Jim Klein asks libertarians, conservatives and especially philosophers, Where is Man Alive! wrong? I have posted my own challenges, including this one, still unanswered. Meanwhile, in the world of newspaper news, Paul Ryan cannot run fast enough to get away from his past infatuation with Ayn Rand.
As a matter of fact — not opinion — your life is yours to do with as you choose. That sounds like an “ought” — an expression of hope or desire or whim — but in reality no one but your self can cause your purposive behavior. Your enemies will insist that your avid pursuit of your own values is evil and selfish and wrong, but they do this precisely because only you can control your actions. If they could drive you like a car — or even like a horse — they would have no need to hector or wheedle or threaten you all the time.
This is the fact that Paul Ryan is unwilling to uphold. The sad part is that, most probably, he fears the savagery of the Marxist collectivists less than the scorn of religious collectivists. In any case, the entire libertarian/conservative movement is unwilling to defend the self — not as a matter of fact, nor even as a matter of right. In consequence, they cannot but yield to collectivism in any conflict. The collective (which does not exist) cannot control individual people (who actually do exist), but if those individuals lack the philosophical rigor and the intellectual vigor to defend the undeniable facts of reality, everyone involved will affect to make believe to pretend to renounce the self — which is what Ryan is doing.
Sez who? Ayn Rand:
When opposite basic principles are clearly and openly defined, it works to the advantage of the rational side; when they are not clearly defined, but are hidden or evaded, it works to the advantage of the irrational side.
If you really, really hate this argument, I desperately want for you to read Chapter 7.
And if you love it? Evangelize egoism.
And if you won’t do that, you will lose to the enemies of your sovereign self by default.
Evil ideas lead to evil ends – ultimately to Squalor – but good ideas lead to Splendor. The problem for the mind – for your mind – is to distinguish the one from the other.
As a matter of ontology, of being, your life is your self – your own iteratively self-abstracted idea of your life – and your self is your life’s highest value. Because we have been indoctrinated to despise and denigrate the self, people will be quick to disagree with that claim, saying things like, “No, my family is my highest value!” But the word that matters most in that sentence is the one that shows up twice: “My.” If we think about it all the way through, the statement unpacks to this proposition: “My own on-going self-regard would be diminished if I were not to provide appropriately – intellectually, financially, emotionally and as a moral exemplar – for my spouse and children.” What could possibly be more egoistic than that? Even suicide – self-slaughter – can be an expression of the self as the cardinal value in a fully-human life: “I cannot continue to live with my self after committing or enduring this atrocity.”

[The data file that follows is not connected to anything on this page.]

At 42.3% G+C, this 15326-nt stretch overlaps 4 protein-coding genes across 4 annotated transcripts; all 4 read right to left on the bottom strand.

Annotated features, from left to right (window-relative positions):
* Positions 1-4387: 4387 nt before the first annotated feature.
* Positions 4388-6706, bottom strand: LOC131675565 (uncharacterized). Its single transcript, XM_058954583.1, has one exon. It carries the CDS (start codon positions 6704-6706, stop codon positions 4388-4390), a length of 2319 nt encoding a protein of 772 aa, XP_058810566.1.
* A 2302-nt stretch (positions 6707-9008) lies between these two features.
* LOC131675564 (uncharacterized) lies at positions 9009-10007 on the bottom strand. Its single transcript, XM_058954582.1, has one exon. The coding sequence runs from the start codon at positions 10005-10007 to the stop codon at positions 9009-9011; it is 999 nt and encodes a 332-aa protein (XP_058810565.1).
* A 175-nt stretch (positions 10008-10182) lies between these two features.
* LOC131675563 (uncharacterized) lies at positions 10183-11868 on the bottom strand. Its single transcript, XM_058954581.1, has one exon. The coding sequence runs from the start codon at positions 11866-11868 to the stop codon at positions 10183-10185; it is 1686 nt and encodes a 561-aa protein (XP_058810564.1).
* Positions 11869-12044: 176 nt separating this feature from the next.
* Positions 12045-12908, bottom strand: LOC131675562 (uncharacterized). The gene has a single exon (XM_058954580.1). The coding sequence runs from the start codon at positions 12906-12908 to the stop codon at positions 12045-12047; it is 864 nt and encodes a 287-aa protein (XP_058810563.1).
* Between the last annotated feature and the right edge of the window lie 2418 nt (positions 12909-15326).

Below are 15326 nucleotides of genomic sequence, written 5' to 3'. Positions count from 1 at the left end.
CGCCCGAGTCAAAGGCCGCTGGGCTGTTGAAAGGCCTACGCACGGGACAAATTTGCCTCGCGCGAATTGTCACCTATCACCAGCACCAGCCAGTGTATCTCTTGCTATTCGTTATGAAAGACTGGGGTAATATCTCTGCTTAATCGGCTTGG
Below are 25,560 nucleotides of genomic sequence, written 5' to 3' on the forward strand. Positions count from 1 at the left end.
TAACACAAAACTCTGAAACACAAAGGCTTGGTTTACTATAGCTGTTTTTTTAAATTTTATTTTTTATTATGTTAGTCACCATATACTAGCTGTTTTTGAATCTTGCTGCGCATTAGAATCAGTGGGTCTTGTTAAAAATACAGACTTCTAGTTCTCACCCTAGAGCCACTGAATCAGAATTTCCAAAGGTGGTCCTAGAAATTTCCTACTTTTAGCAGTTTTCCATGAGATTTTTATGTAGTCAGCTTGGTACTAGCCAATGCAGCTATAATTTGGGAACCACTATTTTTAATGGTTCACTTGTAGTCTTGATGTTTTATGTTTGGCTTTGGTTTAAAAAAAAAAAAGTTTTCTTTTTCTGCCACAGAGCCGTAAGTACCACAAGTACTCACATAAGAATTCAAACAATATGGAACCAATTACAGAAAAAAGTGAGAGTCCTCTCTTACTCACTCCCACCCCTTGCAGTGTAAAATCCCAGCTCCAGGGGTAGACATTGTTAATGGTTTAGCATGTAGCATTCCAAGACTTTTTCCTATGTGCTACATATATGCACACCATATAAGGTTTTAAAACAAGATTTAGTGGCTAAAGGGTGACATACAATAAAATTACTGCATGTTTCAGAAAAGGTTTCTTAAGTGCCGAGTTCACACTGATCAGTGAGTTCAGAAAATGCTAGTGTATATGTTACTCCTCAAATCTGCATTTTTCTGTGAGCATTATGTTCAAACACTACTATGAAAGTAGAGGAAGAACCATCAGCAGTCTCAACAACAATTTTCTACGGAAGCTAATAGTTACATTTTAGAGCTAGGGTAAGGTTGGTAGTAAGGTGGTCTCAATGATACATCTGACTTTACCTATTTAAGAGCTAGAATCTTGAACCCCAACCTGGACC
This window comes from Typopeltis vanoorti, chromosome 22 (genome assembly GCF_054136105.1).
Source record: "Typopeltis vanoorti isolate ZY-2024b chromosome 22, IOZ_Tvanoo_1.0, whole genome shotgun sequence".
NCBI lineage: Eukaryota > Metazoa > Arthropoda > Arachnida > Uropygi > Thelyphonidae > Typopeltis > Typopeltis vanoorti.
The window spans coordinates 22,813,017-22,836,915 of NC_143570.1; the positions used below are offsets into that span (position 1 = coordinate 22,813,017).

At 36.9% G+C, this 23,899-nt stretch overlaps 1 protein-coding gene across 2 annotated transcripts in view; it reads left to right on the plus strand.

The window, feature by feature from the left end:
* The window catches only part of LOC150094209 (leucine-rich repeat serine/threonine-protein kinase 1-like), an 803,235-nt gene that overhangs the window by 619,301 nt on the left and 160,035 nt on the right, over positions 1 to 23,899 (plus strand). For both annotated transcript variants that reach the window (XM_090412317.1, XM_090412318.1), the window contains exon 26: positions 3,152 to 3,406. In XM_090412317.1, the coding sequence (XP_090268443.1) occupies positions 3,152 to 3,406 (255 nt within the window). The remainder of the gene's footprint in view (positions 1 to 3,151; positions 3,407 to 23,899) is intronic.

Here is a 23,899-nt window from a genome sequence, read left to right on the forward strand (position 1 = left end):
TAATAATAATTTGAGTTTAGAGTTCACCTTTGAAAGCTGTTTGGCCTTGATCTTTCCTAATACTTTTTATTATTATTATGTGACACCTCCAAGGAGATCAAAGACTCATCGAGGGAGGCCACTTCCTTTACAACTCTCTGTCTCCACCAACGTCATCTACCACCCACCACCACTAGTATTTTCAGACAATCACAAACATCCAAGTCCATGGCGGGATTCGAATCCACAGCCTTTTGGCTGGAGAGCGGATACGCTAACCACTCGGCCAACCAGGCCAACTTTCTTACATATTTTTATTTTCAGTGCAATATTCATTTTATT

The putatively egoist moral philosophers I picked on at the start of this chapter will insist that “everyone is selfish.” That claim is false at both ends of it. My objective is to change this sad state of affairs, but very few people alive as I write this are fully, consciously committed to pursuing the values most vitally important to the self. While most of us manage to produce enough human values to stay alive as human beings, we do that job pretty badly – mostly because we have voluntarily diverted our minds away from our own values and toward those of our despoilers. Not only do we forge the chains that bind us, we celebrate our self-inflicted slavery as the highest of virtues, and we do everything we can to preserve our sacred chain-gang: “We’re all in this together, damnit!” Moreover, the unexamined pursuit of bodily or pecuniary utility can very easily lead us to a condition of self-loathing. How does it profit a man to gain the whole world and lose his own soul?